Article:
International Women’s Day, also known as Three Eight International Women’s Day, is celebrated on March 8th every year. It is a day to celebrate the remarkable achievements of women throughout history, as well as to call attention to the ongoing struggle for women’s equality and rights.
The origins of Three Eight International Women’s Day can be traced back to 1908, when women in New York City organized a march in support of women’s suffrage and better working conditions. Over 15,000 women, from all walks of life, participated in the march; it was this event that sparked a movement for women’s rights and suffrage across the United States.
International Women’s Day was officially recognized in 1910 at a meeting of the International Socialist Women’s Conference in Copenhagen. The women in attendance proposed that a day be set aside each year to celebrate women’s achievements and advocate for women’s rights. The first International Women’s Day was celebrated on March 19, 1911, with rallies and marches held in various countries around the world.
In the years that followed, International Women’s Day became an important event in the fight for gender equality. During World War I, women in Russia used the occasion to demand an end to the war and better conditions for women workers. This led to the eventual fall of the Russian monarchy and the establishment of the Soviet Union.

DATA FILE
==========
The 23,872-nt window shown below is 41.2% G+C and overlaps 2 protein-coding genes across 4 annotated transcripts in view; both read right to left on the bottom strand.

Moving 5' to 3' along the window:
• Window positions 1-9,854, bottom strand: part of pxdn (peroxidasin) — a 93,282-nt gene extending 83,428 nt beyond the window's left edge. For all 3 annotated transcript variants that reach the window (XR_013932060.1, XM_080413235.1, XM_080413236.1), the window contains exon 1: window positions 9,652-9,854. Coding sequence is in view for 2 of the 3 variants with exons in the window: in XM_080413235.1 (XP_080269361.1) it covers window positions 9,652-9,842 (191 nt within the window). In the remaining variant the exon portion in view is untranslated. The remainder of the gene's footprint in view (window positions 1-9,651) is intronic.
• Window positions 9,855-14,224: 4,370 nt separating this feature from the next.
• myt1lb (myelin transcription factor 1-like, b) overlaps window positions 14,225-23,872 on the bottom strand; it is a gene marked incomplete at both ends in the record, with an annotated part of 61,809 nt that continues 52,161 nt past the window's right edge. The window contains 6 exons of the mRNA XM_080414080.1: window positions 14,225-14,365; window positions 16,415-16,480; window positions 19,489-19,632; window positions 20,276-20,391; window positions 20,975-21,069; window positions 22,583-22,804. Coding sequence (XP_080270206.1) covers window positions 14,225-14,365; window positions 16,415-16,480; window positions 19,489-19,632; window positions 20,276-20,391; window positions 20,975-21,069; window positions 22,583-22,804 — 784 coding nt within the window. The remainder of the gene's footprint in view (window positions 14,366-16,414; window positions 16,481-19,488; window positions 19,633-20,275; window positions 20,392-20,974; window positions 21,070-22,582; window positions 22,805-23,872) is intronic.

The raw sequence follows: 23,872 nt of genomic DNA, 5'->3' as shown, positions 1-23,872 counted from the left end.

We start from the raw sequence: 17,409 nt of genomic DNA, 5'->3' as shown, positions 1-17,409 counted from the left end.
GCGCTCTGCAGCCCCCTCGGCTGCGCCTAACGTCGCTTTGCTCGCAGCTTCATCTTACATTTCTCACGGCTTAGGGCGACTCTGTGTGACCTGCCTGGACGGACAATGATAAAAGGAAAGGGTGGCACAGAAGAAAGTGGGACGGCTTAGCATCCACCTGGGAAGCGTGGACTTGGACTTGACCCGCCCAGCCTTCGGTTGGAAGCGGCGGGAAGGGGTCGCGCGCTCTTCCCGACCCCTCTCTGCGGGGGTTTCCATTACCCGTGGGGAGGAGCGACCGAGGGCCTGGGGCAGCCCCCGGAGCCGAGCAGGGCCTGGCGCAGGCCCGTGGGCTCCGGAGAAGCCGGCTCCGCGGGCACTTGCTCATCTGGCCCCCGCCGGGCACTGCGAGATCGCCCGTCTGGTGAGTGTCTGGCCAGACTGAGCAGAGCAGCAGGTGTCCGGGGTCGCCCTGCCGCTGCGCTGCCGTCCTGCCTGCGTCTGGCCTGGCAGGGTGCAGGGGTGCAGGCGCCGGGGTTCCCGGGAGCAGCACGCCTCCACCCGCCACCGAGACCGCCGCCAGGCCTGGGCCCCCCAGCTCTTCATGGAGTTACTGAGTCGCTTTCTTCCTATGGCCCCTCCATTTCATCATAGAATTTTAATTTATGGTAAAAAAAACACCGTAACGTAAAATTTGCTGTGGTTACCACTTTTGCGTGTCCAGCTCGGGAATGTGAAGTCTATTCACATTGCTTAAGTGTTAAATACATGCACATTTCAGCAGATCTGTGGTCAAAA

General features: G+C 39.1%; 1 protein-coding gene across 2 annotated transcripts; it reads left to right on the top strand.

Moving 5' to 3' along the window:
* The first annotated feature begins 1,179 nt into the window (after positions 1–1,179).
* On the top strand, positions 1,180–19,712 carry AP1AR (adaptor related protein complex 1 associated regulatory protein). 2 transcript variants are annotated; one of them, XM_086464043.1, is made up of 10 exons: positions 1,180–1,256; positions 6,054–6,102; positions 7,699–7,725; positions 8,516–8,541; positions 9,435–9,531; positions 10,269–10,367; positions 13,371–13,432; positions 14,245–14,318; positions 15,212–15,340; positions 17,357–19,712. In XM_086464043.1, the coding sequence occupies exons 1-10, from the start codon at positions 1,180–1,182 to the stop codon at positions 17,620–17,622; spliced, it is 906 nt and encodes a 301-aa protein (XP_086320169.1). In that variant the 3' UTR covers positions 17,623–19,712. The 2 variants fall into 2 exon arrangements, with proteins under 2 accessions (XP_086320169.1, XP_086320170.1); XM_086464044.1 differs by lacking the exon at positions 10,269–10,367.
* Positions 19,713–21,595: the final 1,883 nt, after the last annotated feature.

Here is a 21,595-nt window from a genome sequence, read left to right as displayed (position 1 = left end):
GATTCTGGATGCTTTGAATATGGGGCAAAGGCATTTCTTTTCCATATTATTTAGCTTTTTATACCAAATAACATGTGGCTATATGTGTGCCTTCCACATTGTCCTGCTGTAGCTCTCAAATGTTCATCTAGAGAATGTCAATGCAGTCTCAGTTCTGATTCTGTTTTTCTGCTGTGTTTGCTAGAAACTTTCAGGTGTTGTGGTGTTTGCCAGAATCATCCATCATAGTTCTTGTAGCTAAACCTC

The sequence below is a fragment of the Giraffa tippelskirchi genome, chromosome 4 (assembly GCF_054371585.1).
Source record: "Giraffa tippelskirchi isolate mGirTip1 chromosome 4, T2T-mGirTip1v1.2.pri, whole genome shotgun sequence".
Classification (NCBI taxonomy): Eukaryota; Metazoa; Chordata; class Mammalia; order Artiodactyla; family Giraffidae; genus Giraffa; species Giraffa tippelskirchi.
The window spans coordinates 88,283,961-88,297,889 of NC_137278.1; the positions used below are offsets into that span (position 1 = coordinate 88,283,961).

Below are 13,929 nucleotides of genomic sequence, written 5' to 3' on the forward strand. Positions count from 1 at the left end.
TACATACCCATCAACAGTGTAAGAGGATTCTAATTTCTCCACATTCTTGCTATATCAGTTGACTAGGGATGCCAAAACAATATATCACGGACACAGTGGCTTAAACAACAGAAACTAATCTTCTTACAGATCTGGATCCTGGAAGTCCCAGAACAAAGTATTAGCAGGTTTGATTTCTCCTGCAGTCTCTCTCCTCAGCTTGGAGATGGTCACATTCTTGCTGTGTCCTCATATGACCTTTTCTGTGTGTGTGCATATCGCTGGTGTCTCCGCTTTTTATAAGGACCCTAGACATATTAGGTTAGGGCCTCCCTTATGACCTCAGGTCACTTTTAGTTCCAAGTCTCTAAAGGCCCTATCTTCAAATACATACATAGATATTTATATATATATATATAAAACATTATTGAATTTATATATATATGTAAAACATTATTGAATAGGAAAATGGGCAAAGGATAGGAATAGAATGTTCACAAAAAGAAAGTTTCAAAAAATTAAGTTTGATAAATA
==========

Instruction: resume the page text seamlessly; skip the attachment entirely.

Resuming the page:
In the decades since, International Women’s Day has continued to grow in significance. It is now recognized as a public holiday in many countries around the world, including China, Russia, and Vietnam. Each year, a different theme is chosen to guide the celebrations, with recent themes including “Choose to Challenge” and “Each for Equal”.
In conclusion, Three Eight International Women’s Day has a long and storied history as a day to celebrate the achievements of women and advocate for gender equality. While there is still much work to be done, International Women’s Day serves as a reminder that progress is possible when women come together in solidarity and demand their rights.